Punta de Mita on Mexico’s Nayarit Riviera is a sanctuary with beautiful, natural surroundings that have been developed to meet executive needs. Is there more to it? Perhaps the presence of seasoned technology executives and innovators in Punta de Mita paves the way for incubation and technology-based economic development. It might be described as a place where naïve and inexperienced technologists meet seasoned leadership and can overcome challenges with funding, guidance and sometimes both.
Lynne Bairstow and Robin Reyes, co-founders of the The MITA Institute and Tech Accelerator (MITA)are betting on the latter. While each is aware of the beauty and desirability of Punta de Mita and the region’s coastline, both are also intimately familiar with the Mexican government, the technology industry and the dynamics of funding and growing a start-up, and they have a vision of how opportunities for connecting Mexico and Silicon Valley can ignite growth for both Mexico and the United States.
Do Business in Paradise
Bairstow explained that Punta de Mita is a desirable destination; a unique, gated community with 200 homes, providing direct access to the coast where powerful executives from many locations come together. U.S. technology executives have established a presence in the region and Bill Gates recently purchased the Four Seasons Hotel, as reported in December 2013 by Nearshore Americas, pvpulse.com and others, through his investment organization Cascade Investments, LLC.
As pvpulse.com reported, “it is not the first time a high-profile technology personality has invested in the region. Executives from Apple, Siebel Systems, Microsoft, Yahoo, Amazon, Qualcom and British Telecom have vested interest in this private luxury enclave at the north tip of Banderas Bay.” Gates is in good company.
Bairstow and Reyes see opportunity knocking. Besides the region’s beauty and the existing talent that has been attracted to it, Bairstow explained that “Mexico has a vibrant and growing under-30 population with many engineering graduates entering the job market each year.” Punta de Mita’s proximity to Silicon Valley, recurring presence of executive skills and growing resource pool drove Bairstow and Reyes to launch MITA.
The characterization of technical resources was articulated by the Miami Herald in 2012,which noted “On a per capita basis, (Mexico) graduates three times more engineers than the United States. Some 30 percent of Mexico’s 745,000 university students are enrolled in engineering and technology fields, and 114,000 of them graduate yearly.” U.S. enterprises and start-ups have trouble attracting and compensating engineers locally, making Mexico’s labor pool appealing – not to mention the aging population in the United States.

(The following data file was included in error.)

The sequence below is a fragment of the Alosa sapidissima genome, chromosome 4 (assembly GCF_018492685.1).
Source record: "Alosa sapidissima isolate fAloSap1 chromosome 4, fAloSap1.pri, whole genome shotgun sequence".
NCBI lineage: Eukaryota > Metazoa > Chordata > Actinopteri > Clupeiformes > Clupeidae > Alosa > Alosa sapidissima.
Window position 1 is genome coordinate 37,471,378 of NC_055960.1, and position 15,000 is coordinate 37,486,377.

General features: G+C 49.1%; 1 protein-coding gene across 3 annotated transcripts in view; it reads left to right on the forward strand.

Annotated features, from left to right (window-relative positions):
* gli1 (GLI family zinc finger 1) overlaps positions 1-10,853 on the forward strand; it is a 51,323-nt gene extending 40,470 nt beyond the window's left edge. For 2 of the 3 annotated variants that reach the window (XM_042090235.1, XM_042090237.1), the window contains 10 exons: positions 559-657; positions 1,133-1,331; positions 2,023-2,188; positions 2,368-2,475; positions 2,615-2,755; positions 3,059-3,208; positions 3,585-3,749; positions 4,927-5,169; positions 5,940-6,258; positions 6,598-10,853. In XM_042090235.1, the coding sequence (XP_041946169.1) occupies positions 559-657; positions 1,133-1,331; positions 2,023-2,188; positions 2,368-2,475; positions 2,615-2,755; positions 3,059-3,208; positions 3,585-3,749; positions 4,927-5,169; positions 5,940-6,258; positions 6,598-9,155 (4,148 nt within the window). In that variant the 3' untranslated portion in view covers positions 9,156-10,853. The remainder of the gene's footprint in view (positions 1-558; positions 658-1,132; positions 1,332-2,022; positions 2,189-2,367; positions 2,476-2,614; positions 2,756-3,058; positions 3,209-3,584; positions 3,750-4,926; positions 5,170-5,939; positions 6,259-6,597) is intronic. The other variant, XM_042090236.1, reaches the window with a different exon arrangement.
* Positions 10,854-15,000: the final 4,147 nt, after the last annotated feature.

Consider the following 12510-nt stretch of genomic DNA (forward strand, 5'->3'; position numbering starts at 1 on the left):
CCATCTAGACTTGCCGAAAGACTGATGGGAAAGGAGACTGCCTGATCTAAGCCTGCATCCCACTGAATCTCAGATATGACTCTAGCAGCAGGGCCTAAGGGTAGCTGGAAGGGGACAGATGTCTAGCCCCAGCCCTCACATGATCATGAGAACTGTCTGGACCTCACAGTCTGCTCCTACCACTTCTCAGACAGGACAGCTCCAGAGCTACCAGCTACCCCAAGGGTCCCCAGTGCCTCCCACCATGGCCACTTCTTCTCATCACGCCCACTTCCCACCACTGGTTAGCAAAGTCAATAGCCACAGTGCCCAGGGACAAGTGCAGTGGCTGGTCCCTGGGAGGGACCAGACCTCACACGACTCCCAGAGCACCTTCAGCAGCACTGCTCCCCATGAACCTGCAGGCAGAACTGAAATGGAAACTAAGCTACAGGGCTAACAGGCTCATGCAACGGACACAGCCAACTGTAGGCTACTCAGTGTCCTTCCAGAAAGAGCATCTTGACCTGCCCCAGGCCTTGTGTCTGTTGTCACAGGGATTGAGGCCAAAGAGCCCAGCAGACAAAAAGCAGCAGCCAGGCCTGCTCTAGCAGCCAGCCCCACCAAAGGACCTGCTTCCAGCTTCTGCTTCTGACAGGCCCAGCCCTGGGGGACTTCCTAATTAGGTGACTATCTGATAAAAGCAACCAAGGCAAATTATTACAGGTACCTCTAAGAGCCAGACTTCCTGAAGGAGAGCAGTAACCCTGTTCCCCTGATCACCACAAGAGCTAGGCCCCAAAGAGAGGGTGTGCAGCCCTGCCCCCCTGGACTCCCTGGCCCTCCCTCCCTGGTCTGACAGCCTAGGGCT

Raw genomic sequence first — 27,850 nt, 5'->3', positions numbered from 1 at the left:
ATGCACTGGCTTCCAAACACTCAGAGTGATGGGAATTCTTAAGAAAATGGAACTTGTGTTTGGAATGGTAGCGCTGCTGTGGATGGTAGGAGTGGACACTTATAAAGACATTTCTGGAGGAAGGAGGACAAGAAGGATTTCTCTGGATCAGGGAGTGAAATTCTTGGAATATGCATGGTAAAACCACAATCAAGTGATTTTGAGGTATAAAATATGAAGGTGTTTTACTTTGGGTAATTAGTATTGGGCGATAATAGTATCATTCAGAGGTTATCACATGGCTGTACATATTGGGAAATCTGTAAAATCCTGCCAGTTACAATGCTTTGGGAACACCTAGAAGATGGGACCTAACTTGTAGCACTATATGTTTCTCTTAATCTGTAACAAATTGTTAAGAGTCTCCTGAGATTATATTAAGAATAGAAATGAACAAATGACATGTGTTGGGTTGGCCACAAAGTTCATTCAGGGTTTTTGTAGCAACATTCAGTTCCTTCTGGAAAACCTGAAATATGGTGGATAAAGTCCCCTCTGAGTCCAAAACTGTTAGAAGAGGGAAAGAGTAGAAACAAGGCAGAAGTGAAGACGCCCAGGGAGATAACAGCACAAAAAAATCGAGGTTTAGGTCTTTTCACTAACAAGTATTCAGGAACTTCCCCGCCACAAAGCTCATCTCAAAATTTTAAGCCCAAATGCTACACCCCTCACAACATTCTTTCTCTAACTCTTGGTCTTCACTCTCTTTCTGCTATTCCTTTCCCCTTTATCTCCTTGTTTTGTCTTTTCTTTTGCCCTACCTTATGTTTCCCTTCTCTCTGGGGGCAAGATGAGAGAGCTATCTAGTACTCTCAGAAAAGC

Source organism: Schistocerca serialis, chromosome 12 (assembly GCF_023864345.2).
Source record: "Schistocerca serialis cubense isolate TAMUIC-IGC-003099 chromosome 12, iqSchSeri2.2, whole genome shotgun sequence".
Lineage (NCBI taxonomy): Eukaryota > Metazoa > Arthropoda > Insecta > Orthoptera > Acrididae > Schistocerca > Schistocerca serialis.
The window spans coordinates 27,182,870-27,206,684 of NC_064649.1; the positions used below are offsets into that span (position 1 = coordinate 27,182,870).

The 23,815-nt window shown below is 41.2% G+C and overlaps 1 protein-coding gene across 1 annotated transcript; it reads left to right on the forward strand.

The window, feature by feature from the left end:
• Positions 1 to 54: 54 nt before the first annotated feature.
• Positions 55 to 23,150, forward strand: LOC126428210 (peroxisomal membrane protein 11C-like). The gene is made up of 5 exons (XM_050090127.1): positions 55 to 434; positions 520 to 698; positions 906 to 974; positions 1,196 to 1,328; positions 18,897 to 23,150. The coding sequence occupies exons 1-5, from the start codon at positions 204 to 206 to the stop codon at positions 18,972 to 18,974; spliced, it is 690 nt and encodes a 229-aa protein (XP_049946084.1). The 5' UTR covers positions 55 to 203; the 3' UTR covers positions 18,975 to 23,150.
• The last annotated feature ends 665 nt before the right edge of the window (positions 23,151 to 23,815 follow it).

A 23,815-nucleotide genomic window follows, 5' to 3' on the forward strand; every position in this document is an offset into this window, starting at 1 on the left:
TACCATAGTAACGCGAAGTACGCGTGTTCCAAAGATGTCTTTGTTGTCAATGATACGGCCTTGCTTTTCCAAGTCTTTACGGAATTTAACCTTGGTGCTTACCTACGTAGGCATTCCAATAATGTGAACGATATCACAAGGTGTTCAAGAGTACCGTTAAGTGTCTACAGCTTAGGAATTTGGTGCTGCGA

MITA was founded in 2011 and has since developed three target programs: TechTalks, TechAccelerator and venture funding. The Institute began with an annual event called “TechTalks” and has hosted this event aimed at collaboration since 2012. TechAccelerator is an advisory and mentoring program that links resources. According to MITA, it “utilizes [its] strong network of financial, academic, policy and organizational partners in Mexico, Latin America and the U.S./Canada, to foster cross-cultural opportunities and investment in technology startups.” This is the “tried and true” advice that is often lacking in start-ups no matter where it originates.
Bitcast.oi and Rally.org are organizations that have benefited from the MITA Seed Fund; both receiving under $100K. Bitcast is an educational platform that enables screencast sharing amongst developers. Rally, on the other hand, is a fundraising platform for social causes facilitating the connection between donors and causes collecting funds. MITA has participated in Rally’s Series A round as well as its initial investment.
Companies that have received mentoring support from MITA are:
- SocialItem – Social metrics/commerce
- WiP – community/social guide with ad revenue
- Kueski – online micro-lending
Aspirations are high for MITA. The organization is addressing a range of needs, filling gaps for depth of IT knowledge, trademarks & patents, legal needs, human resources, scaling and really any other growth-inhibiting challenges that arise. Its long term plans are to house MITA initiatives in a facility where all parties can work together during two separate time periods. The first session will run from January to April and the second from September to November.
Today, this process is patched together and business is conducted where resources and start-ups can find common meeting grounds. The end-goal is to drive growth opportunities first in Mexico and then more broadly as opportunities present themselves. MITA’s goal is to drive “at least one $10B tech start-up outcome in the next 15 years.”